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Science News

Japan before & after: Aerial photos reveal the devastation

13.03.2011, Age: 3880 days

New York Times and Australian ABC News published an interactive map and aerial photos to show the extent of the devastation caused by the 11 March earthquake and tsunami around Honshu.

The internet plays a unique and crucial role in saving people's lives, or at least relieving their misery. Immediately after the disaster, Google set up its Person Finder service. Twitter and Facebook largely replace email and telephone in rapidly distributing news and sending alerts about tsunami, landslide and other hazards. Most government agencies today use internet-based tools to rapidly inform the public about imminent dangers. This may challenge scientists to use these tools to effectively communicate their science and serve the communities living in danger areas. Amidst the tragedy this may be a comfort.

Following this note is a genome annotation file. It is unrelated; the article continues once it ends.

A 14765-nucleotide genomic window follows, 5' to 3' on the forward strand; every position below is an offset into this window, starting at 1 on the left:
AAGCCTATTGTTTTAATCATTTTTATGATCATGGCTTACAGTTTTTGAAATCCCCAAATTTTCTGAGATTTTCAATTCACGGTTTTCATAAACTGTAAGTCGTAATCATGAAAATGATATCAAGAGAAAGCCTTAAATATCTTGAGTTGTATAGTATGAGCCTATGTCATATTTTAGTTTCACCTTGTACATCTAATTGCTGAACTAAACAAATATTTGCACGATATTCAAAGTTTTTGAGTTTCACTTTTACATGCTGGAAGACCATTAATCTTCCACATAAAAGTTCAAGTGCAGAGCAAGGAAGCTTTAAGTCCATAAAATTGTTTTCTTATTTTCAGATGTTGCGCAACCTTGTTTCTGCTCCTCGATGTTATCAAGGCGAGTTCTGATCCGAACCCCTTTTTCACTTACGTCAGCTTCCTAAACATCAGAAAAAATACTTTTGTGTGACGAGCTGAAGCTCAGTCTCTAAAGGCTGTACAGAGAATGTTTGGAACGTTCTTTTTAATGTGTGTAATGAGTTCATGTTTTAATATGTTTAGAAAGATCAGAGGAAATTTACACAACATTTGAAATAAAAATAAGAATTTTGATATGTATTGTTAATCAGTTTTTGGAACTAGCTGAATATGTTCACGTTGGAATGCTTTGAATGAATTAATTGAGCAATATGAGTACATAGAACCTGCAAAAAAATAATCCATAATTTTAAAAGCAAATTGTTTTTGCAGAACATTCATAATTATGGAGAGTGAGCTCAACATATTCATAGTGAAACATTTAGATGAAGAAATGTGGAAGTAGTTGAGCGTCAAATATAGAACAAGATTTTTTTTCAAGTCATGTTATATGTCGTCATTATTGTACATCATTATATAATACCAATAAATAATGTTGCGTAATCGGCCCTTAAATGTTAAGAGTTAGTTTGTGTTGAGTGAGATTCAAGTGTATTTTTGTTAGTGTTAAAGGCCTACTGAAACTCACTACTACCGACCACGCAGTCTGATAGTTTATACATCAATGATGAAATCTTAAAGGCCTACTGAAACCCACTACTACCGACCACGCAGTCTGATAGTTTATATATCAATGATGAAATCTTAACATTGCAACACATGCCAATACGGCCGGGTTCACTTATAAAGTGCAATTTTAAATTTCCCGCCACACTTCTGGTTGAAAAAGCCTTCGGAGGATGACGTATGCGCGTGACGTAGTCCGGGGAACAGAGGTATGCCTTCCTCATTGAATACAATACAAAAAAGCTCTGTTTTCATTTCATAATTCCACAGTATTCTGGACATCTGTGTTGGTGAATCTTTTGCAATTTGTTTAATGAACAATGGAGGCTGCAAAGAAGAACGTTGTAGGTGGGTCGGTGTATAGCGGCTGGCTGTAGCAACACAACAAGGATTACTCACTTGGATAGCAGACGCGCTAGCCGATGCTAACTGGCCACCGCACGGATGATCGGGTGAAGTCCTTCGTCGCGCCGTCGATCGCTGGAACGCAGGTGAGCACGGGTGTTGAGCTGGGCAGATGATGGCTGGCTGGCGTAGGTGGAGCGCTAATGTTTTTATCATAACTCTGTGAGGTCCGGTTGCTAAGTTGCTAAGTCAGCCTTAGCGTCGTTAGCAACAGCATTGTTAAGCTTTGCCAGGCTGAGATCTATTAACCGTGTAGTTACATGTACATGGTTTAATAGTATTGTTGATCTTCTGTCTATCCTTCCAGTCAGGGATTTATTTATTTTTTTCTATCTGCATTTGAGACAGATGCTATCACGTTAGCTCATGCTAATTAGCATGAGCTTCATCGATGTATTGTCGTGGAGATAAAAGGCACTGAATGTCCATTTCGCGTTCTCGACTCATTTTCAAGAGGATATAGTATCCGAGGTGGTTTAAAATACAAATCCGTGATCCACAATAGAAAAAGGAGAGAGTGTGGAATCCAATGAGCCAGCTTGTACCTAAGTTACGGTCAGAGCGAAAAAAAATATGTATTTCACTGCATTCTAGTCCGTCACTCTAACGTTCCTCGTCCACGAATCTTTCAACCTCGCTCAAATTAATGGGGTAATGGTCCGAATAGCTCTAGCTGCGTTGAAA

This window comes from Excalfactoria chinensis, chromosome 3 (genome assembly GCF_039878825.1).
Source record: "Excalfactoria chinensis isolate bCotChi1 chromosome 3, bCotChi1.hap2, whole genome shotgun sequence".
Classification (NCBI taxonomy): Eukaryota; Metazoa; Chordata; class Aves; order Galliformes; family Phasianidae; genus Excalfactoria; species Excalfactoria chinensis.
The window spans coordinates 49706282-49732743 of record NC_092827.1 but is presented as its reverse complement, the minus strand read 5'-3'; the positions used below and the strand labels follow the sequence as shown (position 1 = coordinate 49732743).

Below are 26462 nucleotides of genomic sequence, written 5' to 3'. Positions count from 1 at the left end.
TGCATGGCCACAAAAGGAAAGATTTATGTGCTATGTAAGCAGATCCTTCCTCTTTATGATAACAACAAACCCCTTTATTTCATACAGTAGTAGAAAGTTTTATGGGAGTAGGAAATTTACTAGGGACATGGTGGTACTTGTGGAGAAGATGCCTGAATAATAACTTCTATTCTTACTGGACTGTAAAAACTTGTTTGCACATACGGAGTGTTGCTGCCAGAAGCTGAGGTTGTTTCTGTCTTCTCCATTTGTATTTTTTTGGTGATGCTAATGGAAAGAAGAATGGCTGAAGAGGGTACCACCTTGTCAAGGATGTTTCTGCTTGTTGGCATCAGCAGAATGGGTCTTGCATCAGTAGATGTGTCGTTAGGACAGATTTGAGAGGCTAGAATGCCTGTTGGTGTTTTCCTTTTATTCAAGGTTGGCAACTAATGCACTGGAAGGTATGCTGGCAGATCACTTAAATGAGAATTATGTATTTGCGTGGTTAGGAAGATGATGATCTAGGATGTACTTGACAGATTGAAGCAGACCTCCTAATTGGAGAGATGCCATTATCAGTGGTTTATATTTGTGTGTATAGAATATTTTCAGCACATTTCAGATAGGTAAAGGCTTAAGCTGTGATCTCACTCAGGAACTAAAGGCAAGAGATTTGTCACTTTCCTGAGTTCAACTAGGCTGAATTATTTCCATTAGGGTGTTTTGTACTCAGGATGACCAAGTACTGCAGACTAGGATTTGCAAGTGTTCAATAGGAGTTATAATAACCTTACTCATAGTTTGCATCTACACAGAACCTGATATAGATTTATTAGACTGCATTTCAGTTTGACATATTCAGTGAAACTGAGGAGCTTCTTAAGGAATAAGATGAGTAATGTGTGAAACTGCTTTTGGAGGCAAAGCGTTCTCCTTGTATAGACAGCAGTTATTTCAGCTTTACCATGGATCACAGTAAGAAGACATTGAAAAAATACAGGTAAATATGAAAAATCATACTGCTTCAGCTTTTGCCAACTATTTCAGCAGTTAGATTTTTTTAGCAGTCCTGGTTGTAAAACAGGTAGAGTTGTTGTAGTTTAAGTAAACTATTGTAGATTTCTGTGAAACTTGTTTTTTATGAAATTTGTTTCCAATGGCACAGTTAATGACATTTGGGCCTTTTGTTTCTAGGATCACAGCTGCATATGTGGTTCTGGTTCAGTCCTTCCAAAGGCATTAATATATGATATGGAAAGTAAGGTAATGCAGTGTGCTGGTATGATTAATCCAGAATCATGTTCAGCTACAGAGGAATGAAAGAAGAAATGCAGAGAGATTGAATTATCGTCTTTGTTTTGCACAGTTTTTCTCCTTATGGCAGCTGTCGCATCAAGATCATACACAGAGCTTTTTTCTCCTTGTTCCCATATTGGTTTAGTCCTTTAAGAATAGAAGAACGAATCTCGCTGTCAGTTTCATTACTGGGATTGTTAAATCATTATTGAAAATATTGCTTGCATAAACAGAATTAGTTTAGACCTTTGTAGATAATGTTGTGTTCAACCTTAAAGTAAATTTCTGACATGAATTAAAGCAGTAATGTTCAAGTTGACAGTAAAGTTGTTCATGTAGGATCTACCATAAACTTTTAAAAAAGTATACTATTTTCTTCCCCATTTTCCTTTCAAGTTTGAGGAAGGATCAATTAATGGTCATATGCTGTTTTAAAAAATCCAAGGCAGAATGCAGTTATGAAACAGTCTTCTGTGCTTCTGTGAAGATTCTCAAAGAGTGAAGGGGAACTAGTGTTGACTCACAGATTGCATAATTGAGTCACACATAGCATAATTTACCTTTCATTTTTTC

See here how the sophisticated Japanese system of Earthquake Early Warnings works. "When the first seismometers in the country pick up the high-amplitude waves from this quake and determine its epicenter, an electronic signal is broadcast instantaneously, far in advance of the much slower seismic waves. This person has at least 30 seconds warning before the brunt of the shaking arrives." (Trembling Earth blog)

Two well-done interactive websites may serve as an inspiration:

ABC News interactive photos: Hover over each satellite photo to view the devastation caused by the earthquake and tsunami.

New York Times interactive map and photographs of places in Japan that were damaged by the March 11 earthquake and tsunami.

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